Scott McTominay hails former Manchester United academy coach as ‘the best person for any young player’
'He transformed my brain and how I thought about things.'
Manchester United star Scott McTominay has hailed the club’s former youth academy coach Warren Joyce as one of the key driving forces behind his breakthrough at Old Trafford, labelling him as the man who “transformed” him as a player.
In what is probably one of the longest interviews McTominay has ever given in his time as a professional footballer, the Man United central midfielder and Scotland international recently sat down with Jake Humphrey’s High Performance Podcast to shed light on his career so far.
Clarifying that it was his podcast debut, the 26-year-old spoke candidly about his physical struggles with growing as a young player, dealing with the pressure from fans, his relationship with ex-manager Jose Mourinho and more — including the people who helped him become a Premier League footballer.
While he noted several names in United‘s youth academy that he “couldn’t speak highly enough of”, McTominay singled out long-serving coach Warren Joyce who changed everything for him.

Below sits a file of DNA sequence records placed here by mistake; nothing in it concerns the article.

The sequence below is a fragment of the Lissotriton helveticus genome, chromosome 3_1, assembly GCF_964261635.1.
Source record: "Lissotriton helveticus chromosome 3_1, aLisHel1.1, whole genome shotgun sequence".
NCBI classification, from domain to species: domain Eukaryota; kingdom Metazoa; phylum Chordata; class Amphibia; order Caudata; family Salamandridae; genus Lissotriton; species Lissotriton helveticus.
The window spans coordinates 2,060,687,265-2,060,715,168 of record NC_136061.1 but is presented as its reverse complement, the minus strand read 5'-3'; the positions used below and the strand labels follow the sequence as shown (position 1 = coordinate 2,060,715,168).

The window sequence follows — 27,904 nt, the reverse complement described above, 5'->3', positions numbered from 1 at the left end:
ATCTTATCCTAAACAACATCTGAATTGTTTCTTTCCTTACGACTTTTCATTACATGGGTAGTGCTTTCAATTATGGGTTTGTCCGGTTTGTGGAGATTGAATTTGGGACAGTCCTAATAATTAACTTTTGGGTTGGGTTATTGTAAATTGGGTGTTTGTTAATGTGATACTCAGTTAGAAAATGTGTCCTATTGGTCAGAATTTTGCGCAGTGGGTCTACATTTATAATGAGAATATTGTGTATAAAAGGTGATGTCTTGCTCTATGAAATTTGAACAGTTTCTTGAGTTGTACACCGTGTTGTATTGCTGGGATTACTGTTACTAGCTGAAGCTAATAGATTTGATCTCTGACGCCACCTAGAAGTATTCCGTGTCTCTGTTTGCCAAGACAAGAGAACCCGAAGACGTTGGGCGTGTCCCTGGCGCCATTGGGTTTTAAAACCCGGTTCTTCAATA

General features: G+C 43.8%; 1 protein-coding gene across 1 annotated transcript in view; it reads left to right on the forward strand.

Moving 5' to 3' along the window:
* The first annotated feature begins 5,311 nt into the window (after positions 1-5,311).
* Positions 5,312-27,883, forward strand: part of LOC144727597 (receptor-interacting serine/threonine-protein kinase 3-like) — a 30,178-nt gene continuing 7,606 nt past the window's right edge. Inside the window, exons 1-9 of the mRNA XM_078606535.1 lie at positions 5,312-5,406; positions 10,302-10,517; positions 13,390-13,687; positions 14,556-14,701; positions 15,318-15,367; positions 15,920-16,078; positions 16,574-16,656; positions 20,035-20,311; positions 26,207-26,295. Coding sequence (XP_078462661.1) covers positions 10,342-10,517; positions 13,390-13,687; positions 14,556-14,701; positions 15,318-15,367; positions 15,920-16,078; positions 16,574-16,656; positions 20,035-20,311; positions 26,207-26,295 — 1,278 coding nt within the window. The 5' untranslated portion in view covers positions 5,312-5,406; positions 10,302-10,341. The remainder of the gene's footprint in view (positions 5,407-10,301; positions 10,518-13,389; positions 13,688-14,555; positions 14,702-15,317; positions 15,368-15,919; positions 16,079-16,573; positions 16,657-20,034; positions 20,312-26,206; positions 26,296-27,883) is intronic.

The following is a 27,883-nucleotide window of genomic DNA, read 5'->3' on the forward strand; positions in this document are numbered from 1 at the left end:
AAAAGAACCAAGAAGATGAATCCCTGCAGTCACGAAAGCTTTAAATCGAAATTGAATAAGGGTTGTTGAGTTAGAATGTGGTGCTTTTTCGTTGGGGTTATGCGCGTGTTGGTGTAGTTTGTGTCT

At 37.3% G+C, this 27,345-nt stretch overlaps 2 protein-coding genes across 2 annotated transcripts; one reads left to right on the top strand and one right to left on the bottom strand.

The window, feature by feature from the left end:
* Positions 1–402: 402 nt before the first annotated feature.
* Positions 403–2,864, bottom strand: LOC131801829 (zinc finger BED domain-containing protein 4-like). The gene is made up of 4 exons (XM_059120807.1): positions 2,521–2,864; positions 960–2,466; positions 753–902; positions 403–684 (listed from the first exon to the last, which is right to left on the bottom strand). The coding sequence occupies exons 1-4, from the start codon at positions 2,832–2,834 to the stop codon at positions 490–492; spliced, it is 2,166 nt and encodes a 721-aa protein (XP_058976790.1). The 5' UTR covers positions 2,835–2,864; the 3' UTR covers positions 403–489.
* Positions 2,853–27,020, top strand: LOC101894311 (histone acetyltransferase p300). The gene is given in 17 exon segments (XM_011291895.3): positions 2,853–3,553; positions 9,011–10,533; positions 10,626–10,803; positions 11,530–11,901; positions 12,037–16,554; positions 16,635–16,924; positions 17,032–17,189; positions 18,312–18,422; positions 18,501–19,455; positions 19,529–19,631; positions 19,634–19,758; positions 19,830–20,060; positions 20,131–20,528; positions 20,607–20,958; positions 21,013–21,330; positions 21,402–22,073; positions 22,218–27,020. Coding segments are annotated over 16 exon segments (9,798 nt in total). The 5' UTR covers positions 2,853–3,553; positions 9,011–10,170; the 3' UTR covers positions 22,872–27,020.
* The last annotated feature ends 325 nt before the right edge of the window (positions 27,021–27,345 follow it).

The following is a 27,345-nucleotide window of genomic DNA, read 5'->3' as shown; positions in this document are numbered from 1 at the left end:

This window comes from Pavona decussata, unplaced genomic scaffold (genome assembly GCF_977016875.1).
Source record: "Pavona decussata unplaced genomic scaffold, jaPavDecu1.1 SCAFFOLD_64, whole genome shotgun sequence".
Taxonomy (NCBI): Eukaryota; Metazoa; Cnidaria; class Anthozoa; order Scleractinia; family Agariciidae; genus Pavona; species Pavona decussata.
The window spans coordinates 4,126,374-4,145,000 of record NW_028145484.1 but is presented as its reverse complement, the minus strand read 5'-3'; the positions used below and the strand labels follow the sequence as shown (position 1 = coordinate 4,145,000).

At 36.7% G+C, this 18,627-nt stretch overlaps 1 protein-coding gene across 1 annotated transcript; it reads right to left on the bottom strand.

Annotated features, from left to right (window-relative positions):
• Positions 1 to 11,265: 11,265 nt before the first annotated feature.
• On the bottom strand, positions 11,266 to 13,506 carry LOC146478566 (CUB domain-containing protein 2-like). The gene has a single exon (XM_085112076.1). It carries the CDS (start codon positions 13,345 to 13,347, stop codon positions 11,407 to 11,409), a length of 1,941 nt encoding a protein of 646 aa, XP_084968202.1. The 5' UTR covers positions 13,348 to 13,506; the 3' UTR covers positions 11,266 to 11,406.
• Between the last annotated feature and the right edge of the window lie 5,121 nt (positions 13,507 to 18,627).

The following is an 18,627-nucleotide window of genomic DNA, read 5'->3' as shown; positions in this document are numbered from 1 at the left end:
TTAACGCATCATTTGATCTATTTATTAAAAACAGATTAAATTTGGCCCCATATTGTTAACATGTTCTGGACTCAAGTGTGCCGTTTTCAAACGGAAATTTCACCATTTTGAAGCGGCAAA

As he goes on to detail in the episode, the now first-team starter says that he remembers playing in the youth team for Paul McGuiness (former pro and fellow academy coach) and getting “roasted” by Joyce in front of “everyone” at half-time.
“I wasn’t even playing that bad” — and his teammates agreed, says Scott — “[but] he just roasted me, he ridiculed me, he said: ‘You play like you won’t ever get nowhere’, something along those lines. A little bit too forceful but at the time it was just a test.”
Once you “move up to Warren Joyce”, McTominay says, “he does that every week. That’s the norm, so he was just preparing you for what’s to come and at the time I didn’t realise that.”